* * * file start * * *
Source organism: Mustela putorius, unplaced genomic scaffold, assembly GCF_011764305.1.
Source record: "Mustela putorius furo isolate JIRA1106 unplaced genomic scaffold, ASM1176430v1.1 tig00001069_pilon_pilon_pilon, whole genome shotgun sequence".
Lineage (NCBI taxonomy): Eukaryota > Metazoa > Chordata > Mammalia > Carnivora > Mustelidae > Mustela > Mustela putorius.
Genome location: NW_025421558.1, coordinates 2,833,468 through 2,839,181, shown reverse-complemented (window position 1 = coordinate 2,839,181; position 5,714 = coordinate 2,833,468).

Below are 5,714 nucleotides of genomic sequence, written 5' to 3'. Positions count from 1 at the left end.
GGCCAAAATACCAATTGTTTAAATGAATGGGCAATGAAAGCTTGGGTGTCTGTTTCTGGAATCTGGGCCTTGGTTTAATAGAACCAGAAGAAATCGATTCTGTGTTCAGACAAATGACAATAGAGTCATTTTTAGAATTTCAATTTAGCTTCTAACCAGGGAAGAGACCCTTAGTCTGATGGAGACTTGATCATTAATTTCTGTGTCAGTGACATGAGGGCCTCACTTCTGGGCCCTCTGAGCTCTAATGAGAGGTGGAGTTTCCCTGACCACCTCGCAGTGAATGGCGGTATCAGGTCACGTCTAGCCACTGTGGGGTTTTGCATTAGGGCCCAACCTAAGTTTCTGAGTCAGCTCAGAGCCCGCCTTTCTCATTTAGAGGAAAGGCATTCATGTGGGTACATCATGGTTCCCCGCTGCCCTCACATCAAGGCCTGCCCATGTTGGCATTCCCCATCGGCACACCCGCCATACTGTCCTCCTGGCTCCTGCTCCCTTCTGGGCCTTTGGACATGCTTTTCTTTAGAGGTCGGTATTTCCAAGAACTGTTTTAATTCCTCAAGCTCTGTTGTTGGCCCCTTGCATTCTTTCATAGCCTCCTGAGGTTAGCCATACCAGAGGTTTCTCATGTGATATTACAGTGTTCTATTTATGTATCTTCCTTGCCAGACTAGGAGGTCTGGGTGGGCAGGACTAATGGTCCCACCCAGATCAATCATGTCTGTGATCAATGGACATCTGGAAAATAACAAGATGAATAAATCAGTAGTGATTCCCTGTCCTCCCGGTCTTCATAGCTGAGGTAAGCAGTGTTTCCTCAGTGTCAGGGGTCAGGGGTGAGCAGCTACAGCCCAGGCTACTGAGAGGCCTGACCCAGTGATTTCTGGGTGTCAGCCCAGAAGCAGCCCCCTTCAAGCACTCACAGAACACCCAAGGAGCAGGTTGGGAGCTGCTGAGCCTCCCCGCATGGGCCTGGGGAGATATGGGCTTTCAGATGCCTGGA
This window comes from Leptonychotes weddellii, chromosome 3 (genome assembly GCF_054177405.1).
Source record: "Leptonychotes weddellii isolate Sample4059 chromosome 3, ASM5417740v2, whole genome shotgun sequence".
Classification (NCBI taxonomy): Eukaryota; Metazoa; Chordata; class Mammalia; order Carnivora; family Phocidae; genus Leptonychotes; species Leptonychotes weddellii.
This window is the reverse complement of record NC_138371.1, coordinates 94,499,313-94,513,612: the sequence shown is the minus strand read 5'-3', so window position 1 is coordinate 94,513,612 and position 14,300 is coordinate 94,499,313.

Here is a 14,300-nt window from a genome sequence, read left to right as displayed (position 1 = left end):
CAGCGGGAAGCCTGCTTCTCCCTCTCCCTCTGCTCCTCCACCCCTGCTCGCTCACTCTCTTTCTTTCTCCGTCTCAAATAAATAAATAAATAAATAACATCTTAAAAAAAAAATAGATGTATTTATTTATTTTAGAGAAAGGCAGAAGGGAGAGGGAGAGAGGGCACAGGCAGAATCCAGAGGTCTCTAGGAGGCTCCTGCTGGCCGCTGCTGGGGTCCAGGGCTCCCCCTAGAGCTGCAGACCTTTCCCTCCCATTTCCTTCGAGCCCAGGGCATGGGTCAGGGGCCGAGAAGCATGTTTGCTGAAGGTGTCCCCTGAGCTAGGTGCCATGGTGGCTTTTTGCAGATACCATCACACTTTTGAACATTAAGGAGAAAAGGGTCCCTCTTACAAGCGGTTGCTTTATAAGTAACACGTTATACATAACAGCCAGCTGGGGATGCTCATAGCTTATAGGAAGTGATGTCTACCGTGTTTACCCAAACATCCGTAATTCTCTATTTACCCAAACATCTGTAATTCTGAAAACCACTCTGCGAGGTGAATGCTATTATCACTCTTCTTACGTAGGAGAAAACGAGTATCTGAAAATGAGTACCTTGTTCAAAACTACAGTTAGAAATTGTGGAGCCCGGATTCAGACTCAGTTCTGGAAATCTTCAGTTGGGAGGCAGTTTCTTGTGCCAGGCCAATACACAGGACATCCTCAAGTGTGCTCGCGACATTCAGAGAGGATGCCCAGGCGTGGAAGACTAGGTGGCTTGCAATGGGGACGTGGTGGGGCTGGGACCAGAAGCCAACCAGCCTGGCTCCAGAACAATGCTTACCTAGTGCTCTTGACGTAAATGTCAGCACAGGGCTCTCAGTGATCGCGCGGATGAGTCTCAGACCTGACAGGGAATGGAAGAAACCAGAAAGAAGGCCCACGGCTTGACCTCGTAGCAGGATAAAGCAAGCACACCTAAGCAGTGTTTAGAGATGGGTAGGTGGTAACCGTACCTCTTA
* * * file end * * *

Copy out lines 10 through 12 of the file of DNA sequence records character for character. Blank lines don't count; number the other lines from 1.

This window is the reverse complement of record NC_138371.1, coordinates 94,499,313-94,513,612: the sequence shown is the minus strand read 5'-3', so window position 1 is coordinate 94,513,612 and position 14,300 is coordinate 94,499,313.

Here is a 14,300-nt window from a genome sequence, read left to right as displayed (position 1 = left end):
CAGCGGGAAGCCTGCTTCTCCCTCTCCCTCTGCTCCTCCACCCCTGCTCGCTCACTCTCTTTCTTTCTCCGTCTCAAATAAATAAATAAATAAATAACATCTTAAAAAAAAAATAGATGTATTTATTTATTTTAGAGAAAGGCAGAAGGGAGAGGGAGAGAGGGCACAGGCAGAATCCAGAGGTCTCTAGGAGGCTCCTGCTGGCCGCTGCTGGGGTCCAGGGCTCCCCCTAGAGCTGCAGACCTTTCCCTCCCATTTCCTTCGAGCCCAGGGCATGGGTCAGGGGCCGAGAAGCATGTTTGCTGAAGGTGTCCCCTGAGCTAGGTGCCATGGTGGCTTTTTGCAGATACCATCACACTTTTGAACATTAAGGAGAAAAGGGTCCCTCTTACAAGCGGTTGCTTTATAAGTAACACGTTATACATAACAGCCAGCTGGGGATGCTCATAGCTTATAGGAAGTGATGTCTACCGTGTTTACCCAAACATCCGTAATTCTCTATTTACCCAAACATCTGTAATTCTGAAAACCACTCTGCGAGGTGAATGCTATTATCACTCTTCTTACGTAGGAGAAAACGAGTATCTGAAAATGAGTACCTTGTTCAAAACTACAGTTAGAAATTGTGGAGCCCGGATTCAGACTCAGTTCTGGAAATCTTCAGTTGGGAGGCAGTTTCTTGTGCCAGGCCAATACACAGGACATCCTCAAGTGTGCTCGCGACATTCAGAGAGGATGCCCAGGCGTGGAAGACTAGGTGGCTTGCAATGGGGACGTGGTGGGGCTGGGACCAGAAGCCAACCAGCCTGGCTCCAGAACAATGCTTACCTAGTGCTCTTGACGTAAATGTCAGCACAGGGCTCTCAGTGATCGCGCGGATGAGTCTCAGACCTGACAGGGAATGGAAGAAACCAGAAAGAAGGCCCACGGCTTGACCTCGTAGCAGGATAAAGCAAGCACACCTAAGCAGTGTTTAGAGATGGGTAGGTGGTAACCGTACCTCTTA